Last Sunday was Mother's Day, a holiday that brings out my cynical side because it's always been so heavily promoted by card companies and florists. I'm embarrassed by the idea of Mother's Day. It feels as though the second Sunday in May has been set aside as the day when all the mothers of America line up, united like organized union members, and present our bills for services rendered. No matter how many pretty flowers you stick in it, it feels like extortion.
And yet . . . and yet I love those cards, obviously chosen so carefully, and even more than that I love the words my daughters have written in the cards, cherished messages I keep and reread again and again, reminding me that our bond is as important to them as it is to me. I don't need the cards to know that, but I love the reminders nevertheless.
We spent Sunday afternoon the same way we've traditionally spent Mother's Day in the past few years, with a crawfish boil at my younger daughter's house. I loved being with my two warm, beautiful daughters, my delightful grandchildren and great-grandchildren, and those of their significant others who weren't somewhere else working or spending the day with their own moms. We sat at long tables spread with newspapers, chatting and laughing as we feasted on crawfish, spicy boiled potatoes and corn on the cob, followed later by shamefully full bowls of chilled banana pudding. My son-in-law's music played in the background, music that always surprises me because most of his songs are my songs, too, and I like the fact that we share a cross-generational, mutual fondness for soulful sounds.
We all became lazier after we ate, leaning back in our chairs under the shade, hiding our laughter as 21-month-old Olivia pitched a fit when the limits of her dexterity frustrated her independent spirit. She tried and failed a few times to put a bubble wand into its narrow-mouthed plastic jar of soapy fluid, then threw the wand as far as she could throw it (not very far). She didn't cry, but her anger was apparent in the scowl on her face. She cast a quick, spiteful glare at those who sat near her, then, in case no one had noticed she was angry, marched over to the sudsy wand, picked it up, and threw it again for good measure. All of us thought it was funny, but we were careful not to let her see us laugh. She's a baby and she acted like a baby. In that moment every adult there loved Olivia enough to let her express her feelings. Most of us, I believe, silently cheered her on. Yes, she'll need to learn a better way to handle her disappointments someday, but there's plenty of time for that later on.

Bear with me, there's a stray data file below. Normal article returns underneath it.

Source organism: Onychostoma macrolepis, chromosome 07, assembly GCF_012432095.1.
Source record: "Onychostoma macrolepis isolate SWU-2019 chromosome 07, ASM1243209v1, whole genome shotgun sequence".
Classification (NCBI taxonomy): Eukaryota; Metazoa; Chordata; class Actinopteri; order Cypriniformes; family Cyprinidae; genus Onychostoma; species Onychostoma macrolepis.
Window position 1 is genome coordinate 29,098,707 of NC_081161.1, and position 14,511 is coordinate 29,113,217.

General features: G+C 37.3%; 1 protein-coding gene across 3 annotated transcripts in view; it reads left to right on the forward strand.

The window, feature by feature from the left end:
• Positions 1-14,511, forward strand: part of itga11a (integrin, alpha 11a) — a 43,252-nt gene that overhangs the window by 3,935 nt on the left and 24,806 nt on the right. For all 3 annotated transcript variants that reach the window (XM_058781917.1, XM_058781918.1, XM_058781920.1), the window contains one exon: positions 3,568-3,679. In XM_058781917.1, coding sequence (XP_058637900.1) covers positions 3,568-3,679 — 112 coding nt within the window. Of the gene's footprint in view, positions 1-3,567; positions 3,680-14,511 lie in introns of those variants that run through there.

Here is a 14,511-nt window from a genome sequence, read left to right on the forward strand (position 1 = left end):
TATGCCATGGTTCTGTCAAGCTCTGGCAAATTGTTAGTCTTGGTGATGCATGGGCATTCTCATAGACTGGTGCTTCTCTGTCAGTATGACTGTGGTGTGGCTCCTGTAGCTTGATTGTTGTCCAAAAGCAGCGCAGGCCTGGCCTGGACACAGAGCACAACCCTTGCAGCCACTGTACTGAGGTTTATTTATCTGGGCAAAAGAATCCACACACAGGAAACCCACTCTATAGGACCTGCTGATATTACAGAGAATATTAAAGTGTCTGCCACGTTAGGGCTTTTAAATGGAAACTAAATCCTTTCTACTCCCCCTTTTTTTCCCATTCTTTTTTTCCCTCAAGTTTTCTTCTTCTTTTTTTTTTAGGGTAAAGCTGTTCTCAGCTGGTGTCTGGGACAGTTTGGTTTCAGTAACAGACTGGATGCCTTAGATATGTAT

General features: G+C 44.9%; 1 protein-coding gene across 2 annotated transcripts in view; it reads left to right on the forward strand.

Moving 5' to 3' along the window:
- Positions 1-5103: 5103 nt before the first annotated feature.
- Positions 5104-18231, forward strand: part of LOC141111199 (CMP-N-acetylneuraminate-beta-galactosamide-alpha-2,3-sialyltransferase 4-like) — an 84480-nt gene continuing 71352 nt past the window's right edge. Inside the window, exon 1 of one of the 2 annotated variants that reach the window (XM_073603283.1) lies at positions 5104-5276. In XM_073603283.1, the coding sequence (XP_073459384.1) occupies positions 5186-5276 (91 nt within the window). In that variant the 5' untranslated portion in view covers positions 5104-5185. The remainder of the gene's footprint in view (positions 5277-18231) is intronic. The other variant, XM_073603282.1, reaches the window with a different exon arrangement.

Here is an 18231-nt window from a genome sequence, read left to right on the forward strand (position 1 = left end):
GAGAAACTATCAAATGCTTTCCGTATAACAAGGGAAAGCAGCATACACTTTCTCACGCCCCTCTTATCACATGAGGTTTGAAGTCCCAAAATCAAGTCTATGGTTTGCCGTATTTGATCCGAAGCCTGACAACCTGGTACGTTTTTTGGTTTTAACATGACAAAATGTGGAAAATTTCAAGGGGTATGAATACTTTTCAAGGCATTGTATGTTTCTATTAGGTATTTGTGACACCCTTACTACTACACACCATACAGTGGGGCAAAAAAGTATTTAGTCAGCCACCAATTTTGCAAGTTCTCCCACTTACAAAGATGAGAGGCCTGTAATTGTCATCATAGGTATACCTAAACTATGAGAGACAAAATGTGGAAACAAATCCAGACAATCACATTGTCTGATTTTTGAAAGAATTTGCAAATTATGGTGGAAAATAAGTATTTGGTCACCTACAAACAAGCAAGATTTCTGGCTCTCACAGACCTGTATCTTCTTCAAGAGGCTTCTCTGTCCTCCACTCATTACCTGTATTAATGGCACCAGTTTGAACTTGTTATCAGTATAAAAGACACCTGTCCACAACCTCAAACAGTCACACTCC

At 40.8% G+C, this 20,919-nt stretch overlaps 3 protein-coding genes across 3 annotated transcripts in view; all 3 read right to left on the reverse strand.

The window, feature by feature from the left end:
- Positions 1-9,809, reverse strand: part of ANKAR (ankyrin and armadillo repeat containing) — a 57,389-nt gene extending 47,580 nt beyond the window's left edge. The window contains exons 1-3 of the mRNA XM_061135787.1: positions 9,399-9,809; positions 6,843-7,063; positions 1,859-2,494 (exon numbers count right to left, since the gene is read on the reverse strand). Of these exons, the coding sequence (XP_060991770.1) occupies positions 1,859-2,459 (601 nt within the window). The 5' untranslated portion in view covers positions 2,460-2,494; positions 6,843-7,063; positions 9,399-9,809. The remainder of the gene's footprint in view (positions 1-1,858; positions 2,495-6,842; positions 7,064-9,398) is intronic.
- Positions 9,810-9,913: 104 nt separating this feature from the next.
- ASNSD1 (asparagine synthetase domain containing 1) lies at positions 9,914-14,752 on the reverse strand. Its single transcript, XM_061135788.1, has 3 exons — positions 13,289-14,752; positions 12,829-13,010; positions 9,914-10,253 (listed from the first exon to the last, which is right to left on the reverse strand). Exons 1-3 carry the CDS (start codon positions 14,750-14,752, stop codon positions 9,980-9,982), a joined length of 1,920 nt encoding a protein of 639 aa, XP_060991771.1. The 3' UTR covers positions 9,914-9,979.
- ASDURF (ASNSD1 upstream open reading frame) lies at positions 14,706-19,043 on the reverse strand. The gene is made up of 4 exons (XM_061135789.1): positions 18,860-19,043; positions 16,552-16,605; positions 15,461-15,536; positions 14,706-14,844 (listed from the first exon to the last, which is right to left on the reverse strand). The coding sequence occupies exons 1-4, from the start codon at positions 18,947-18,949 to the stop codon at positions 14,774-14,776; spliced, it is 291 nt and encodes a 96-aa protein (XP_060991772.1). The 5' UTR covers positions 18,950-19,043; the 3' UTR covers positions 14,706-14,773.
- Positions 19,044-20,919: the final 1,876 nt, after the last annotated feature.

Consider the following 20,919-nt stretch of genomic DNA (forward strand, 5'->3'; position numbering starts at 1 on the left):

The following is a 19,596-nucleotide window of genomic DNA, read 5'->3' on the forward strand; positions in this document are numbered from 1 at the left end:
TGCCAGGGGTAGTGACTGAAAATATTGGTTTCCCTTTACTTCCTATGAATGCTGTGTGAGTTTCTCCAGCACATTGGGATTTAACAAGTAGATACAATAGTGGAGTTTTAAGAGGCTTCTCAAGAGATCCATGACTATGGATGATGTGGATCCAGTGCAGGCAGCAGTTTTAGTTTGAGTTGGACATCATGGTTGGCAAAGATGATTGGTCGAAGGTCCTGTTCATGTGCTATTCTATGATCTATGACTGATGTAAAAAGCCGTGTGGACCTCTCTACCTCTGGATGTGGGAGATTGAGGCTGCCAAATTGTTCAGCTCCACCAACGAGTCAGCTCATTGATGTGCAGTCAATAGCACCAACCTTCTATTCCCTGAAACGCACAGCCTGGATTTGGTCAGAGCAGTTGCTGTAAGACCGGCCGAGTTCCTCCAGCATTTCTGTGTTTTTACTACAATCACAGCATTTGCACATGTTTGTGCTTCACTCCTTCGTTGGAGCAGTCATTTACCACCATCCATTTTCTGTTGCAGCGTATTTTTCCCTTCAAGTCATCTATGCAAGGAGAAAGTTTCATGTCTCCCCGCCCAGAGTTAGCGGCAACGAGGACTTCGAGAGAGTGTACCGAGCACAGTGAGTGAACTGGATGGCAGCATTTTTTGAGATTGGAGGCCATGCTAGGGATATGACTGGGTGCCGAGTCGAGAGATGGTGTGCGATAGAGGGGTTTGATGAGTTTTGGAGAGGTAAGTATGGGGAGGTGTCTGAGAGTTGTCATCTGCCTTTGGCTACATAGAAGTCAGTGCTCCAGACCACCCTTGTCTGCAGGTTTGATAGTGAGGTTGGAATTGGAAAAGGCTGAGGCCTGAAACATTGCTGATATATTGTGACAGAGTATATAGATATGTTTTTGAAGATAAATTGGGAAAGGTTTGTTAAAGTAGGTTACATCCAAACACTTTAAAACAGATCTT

The little ones, Olivia and three-year-old Owen, wanted to get in the swimming pool. Though the day was warm, the water was chilly, but there were still a few adults willing to get in to let the floaty-armed babies have some fun. My younger daughter, Kelli, their grandmother, stayed longest in the water, frequently having both babies in tow at once. I watched her holding on to them, keeping them safe, playing with them, instructing them, calm, unruffled, smiling. Owen will remember her that way long after he forgets that the pool got colder as the sun moved and cast it into shadow, that he cried and protested vigorously, repeatedly saying, "I'm not cold!" through blue lips and chattering teeth as his mother and grandmother pulled him flailing out of the pool. He and Olivia will remember the happy times with their grandmother when they're grown, and they'll always think of her as a safe port in a storm, the way I, as old as I am, still think of my mother's mother. Kelli is showing them in every way possible that she loves them unconditionally, and they'll feel that--they'll know that--for the rest of their lives.
The strength of my passion for genealogy and family history sometimes makes me wonder if I'm living too much in the past. On Mother's Day I felt that I was on the opposite end of the spectrum, as if I were living in the future, seeing the three generations after mine coming into their own, glimpsing the kind of good people who will carry on after I'm gone, also watching them fulfill their present roles as if they were born to them, and understanding that, yes, they were. This is exactly who they are and where they're supposed to be at this time in their lives. There really is no past, present or future when it comes to families, only a continuous cycle of life that ties all of us together with those who came before us and those who have yet to arrive. All of us--mothers and others--are eternally linked to the rest of us.
Mother's Day is a good day to remember that. Any day is a good day to remember that. There doesn't need to be a special card for it.